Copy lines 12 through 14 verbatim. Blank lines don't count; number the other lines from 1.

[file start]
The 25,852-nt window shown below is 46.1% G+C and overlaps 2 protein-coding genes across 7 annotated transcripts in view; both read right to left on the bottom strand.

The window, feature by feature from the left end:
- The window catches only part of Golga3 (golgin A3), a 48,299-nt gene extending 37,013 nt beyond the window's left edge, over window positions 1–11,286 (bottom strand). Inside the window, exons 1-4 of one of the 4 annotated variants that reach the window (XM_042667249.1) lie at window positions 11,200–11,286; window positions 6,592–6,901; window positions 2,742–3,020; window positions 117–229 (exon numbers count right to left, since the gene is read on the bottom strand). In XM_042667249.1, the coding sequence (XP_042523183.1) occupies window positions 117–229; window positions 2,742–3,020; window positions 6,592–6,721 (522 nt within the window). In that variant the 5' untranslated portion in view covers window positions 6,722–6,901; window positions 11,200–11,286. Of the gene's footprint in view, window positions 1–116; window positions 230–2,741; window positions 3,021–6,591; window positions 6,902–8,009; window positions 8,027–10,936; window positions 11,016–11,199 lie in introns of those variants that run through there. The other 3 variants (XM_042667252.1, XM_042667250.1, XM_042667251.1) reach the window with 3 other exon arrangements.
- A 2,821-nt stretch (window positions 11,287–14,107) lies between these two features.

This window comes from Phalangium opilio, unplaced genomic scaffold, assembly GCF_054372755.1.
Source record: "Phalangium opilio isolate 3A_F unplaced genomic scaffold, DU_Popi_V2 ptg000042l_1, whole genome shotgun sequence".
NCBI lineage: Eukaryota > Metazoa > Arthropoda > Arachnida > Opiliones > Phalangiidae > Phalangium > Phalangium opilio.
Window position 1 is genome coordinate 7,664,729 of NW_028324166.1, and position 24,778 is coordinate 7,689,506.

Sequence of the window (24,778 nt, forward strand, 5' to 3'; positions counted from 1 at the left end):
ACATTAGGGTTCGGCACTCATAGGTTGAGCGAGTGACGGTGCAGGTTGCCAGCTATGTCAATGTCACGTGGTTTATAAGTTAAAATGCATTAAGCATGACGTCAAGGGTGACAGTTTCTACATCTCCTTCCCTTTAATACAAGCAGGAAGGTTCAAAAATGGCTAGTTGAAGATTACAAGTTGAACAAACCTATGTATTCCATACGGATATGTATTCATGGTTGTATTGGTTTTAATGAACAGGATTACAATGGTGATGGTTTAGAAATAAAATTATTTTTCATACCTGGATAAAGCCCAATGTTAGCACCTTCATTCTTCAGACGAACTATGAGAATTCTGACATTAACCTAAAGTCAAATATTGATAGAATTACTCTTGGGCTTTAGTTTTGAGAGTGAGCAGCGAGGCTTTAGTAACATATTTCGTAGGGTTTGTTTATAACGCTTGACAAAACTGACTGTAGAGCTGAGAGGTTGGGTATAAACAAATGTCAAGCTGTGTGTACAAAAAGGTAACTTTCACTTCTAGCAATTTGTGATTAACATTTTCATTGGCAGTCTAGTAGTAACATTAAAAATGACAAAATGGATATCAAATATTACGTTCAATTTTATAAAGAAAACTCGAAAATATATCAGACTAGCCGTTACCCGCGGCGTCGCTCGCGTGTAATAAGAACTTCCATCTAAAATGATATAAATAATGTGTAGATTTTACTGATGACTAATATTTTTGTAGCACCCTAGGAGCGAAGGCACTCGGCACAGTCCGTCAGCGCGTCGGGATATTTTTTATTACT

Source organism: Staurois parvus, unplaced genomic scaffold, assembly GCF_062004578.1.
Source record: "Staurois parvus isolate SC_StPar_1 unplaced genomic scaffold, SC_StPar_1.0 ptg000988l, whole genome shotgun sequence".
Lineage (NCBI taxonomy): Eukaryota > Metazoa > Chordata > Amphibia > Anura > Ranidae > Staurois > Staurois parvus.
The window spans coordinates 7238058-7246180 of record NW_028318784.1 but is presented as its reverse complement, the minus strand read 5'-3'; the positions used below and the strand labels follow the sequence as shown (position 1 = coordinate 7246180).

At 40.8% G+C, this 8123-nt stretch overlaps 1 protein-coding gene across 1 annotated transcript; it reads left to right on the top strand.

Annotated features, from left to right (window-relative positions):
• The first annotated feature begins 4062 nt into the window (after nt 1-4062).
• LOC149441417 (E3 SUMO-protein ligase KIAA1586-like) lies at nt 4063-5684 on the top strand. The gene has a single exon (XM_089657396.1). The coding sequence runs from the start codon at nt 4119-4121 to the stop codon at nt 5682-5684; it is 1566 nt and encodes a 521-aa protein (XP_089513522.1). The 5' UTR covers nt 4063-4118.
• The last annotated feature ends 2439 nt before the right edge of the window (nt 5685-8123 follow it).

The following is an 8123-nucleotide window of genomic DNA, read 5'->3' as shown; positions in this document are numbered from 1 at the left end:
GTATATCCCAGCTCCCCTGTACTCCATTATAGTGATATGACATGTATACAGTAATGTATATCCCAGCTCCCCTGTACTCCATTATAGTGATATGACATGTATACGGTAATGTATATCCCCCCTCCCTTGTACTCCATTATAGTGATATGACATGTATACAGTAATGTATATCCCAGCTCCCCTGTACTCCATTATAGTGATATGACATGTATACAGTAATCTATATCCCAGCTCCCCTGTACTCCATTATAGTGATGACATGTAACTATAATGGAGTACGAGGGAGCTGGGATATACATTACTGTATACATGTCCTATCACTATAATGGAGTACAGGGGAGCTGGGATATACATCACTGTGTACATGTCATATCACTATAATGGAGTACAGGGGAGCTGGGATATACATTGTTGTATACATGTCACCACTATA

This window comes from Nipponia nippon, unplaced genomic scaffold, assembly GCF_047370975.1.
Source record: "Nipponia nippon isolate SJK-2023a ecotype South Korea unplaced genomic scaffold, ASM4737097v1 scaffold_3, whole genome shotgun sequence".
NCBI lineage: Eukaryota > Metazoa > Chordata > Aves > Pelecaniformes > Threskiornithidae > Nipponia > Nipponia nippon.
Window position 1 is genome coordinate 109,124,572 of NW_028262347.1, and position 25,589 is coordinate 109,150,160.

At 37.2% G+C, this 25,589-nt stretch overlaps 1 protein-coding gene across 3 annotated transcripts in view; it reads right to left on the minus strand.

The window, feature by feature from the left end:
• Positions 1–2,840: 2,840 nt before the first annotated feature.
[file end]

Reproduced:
Source record: "Staurois parvus isolate SC_StPar_1 unplaced genomic scaffold, SC_StPar_1.0 ptg000988l, whole genome shotgun sequence".
Lineage (NCBI taxonomy): Eukaryota > Metazoa > Chordata > Amphibia > Anura > Ranidae > Staurois > Staurois parvus.
The window spans coordinates 7238058-7246180 of record NW_028318784.1 but is presented as its reverse complement, the minus strand read 5'-3'; the positions used below and the strand labels follow the sequence as shown (position 1 = coordinate 7246180).